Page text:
A valve, in its most basic form, consists of a body and an internal moving component (closure element), which shuts off or restricts flow through the valve. To automate that valve, an actuator is added. The best way to understand valve actuation, however, is to begin by exploring the valves they will drive.

There are many types of valves in the industrial world, which are categorised by type, industry, size, pressure class or one of many other considerations. Which actuator is needed for automation, however, really depends on four basic parameters: motion, force, speed and frequency of operation.


Classifying valves by the first parameter, motion, means looking at some distinct differences in valve design.

Linear valves

Valves with a closure element that requires linear movement can use a fluid power linear cylinder or a diaphragm coupled to a smooth stem. Alternatively, a multi-turn actuator with an electric or fluid power motor could be used to drive a threaded stem.

Valves with a linear motion on the closure element need a rotary-to-linear conversion mechanism to allow them to be automated by multi-turn actuators. This conversion mechanism is described using one of these three categories of valve stem designation: 1) rising non-rotating stem, 2) rotating non-rising stem, or 3) rising rotating stem.

The rising non-rotating stem valve (Figure 1) is typically a gate valve that has a fixed threaded stem. A matching threaded nut in the actuator (the stem nut), when rotated, will move the stem up or down. The stem is connected to the disc or plug (closure element) in the valve and the actuator can open or close the valve by rotating the stem nut in a clockwise or counterclockwise direction. Because the stem nut is located in the actuator assembly, the thrust of the valve is also contained in the actuator, usually in the base of the unit.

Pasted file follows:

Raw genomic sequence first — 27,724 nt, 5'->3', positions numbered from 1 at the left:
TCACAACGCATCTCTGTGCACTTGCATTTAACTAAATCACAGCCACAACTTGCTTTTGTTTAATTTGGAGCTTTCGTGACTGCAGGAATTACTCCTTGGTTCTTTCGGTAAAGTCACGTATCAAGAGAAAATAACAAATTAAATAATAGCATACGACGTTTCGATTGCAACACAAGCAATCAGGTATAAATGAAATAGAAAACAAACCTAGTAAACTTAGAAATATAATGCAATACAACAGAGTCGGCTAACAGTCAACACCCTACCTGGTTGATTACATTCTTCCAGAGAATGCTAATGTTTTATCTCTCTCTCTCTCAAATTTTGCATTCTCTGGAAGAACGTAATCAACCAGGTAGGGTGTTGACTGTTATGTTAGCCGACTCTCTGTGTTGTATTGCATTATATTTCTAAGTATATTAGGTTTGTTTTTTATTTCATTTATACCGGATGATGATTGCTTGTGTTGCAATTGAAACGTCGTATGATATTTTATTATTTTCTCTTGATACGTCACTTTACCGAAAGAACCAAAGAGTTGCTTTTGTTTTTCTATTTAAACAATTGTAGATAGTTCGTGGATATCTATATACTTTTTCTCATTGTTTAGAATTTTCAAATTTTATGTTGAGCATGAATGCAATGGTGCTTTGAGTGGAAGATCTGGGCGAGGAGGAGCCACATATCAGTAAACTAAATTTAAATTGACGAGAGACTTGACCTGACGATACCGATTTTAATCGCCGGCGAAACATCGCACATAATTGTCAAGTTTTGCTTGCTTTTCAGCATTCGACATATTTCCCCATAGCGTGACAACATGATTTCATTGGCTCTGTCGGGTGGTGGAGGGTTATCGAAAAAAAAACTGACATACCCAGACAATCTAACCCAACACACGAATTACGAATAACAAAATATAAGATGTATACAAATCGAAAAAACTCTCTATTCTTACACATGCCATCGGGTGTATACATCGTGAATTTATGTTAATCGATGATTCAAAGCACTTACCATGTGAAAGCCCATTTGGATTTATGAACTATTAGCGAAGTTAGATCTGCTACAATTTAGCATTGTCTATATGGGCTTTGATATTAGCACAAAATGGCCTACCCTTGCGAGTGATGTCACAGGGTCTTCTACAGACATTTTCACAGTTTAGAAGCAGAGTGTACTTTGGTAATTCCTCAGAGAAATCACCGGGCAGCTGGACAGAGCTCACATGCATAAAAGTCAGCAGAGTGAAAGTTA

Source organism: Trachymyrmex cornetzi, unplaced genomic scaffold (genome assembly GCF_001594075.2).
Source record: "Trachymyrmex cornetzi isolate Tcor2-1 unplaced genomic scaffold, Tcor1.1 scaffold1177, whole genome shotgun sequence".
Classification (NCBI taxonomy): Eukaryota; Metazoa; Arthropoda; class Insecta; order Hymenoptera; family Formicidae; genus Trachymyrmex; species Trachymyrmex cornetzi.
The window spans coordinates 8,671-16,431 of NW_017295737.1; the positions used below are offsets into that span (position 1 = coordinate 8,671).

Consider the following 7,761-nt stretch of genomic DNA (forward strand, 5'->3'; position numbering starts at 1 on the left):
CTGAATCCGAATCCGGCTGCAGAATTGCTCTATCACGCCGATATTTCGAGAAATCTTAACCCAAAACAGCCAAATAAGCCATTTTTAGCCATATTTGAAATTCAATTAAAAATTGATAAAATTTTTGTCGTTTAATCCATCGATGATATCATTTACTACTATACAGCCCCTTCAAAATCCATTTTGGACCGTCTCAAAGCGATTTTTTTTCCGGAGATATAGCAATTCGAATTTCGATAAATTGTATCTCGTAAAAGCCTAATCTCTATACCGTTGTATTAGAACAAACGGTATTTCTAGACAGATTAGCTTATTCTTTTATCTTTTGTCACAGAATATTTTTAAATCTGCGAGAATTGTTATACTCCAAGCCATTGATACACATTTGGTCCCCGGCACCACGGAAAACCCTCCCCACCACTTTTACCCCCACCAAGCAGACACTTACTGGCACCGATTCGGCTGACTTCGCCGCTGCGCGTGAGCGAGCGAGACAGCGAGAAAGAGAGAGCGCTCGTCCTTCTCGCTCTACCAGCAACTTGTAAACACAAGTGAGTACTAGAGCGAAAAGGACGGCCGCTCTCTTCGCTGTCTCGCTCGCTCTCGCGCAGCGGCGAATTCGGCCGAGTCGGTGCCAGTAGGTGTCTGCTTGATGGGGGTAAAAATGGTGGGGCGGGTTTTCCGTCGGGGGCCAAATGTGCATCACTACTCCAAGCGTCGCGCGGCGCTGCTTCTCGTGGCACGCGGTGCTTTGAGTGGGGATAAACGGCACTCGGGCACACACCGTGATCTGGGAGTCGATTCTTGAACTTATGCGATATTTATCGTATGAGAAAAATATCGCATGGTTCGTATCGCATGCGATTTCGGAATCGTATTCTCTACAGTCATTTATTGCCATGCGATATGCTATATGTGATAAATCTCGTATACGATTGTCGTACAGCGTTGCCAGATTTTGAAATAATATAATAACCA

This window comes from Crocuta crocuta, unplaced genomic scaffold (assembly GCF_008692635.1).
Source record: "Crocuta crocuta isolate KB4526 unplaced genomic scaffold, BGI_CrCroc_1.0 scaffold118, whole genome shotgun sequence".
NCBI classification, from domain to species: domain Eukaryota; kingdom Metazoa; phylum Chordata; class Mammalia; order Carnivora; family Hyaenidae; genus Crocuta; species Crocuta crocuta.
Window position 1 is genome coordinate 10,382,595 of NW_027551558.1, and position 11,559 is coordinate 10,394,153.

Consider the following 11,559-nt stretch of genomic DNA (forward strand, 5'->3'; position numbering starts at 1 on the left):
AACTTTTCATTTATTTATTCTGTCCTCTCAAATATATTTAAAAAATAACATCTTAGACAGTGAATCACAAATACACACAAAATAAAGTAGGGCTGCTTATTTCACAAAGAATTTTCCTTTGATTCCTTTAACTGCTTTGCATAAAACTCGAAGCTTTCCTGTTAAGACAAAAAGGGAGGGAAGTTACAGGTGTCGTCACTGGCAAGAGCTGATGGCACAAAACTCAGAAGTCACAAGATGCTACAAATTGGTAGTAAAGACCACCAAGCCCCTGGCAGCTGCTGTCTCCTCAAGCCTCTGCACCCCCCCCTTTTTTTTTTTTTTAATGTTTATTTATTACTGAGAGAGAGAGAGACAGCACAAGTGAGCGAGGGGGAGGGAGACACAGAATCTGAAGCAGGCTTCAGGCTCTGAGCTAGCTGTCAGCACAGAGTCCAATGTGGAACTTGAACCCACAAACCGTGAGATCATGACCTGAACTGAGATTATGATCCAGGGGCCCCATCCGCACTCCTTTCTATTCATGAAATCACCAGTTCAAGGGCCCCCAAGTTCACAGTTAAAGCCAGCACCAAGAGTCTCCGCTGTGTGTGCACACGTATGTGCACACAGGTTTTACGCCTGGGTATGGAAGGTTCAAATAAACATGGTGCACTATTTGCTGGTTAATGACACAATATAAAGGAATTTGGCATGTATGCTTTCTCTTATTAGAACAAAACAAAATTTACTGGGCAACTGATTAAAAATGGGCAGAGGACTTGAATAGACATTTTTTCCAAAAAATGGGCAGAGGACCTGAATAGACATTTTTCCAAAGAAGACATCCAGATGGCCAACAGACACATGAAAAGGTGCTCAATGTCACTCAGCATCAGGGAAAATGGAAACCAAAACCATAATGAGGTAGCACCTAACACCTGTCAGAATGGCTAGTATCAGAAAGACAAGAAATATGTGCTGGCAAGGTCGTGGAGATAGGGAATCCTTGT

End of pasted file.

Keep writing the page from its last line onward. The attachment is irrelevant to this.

The rotating non-rising stem valve (Figure 2) works on a similar principle to the rising non-rotating stem valve, but has the stem nut located in the closure element of the valve. This is more complex because the valve design has to allow for the length of the threaded stem to fit inside the closure element as it travels to the open position. The valve thrust is contained in a thrust bearing in the valve top works.

The rising rotating stem (Figure 3) is a hybrid of the previous designs. The stem nut is located in the top of the valve; so, as the stem is rotated, it raises or lowers the closure element. The actuator is coupled to the valve stem with a sliding spline or ‘butterfly’ nut arrangement. Typically the thrust of the valve is contained by the top works of the valve.

Although the closure element moves in a linear fashion, the actuator output is rotary. The movement is converted from a rotary motion to a linear motion by the stem nut.

For valves with no linear-to-rotary conversion mechanism, a linear output actuator is needed to achieve the required motion. The most common of this type are pneumatic linear actuators used to operate process control valves (Figure 4).

Part-turn valves

Most part-turn valves require a quarter turn of the valve stem to move from closed to open and vice-versa. This type of valve, having a standard movement of 90 degrees, allows use of an actuator with a known travel distance. The closure element on the quarter-turn valve could be a disc (butterfly valve), a sphere (ball valve), the frustum of a cone (tapered plug), or a variation or combination of these types (Figures 5 and 6).


The force required to move the valve through its range of motion is critical in selecting an actuator. In the case of sliding stem valves (Figure 7), this force would be a linear push or pull. For multi-turn or part-turn valves, a rotary force or torque is required.

The torque (Figure 8) required to operate a valve usually varies with the size of the valve, the valve design and the differential pressure across the valve. Typically, it is this differential pressure in the closed position that creates the greatest force requirement of the valve, which is the force required to open the valve.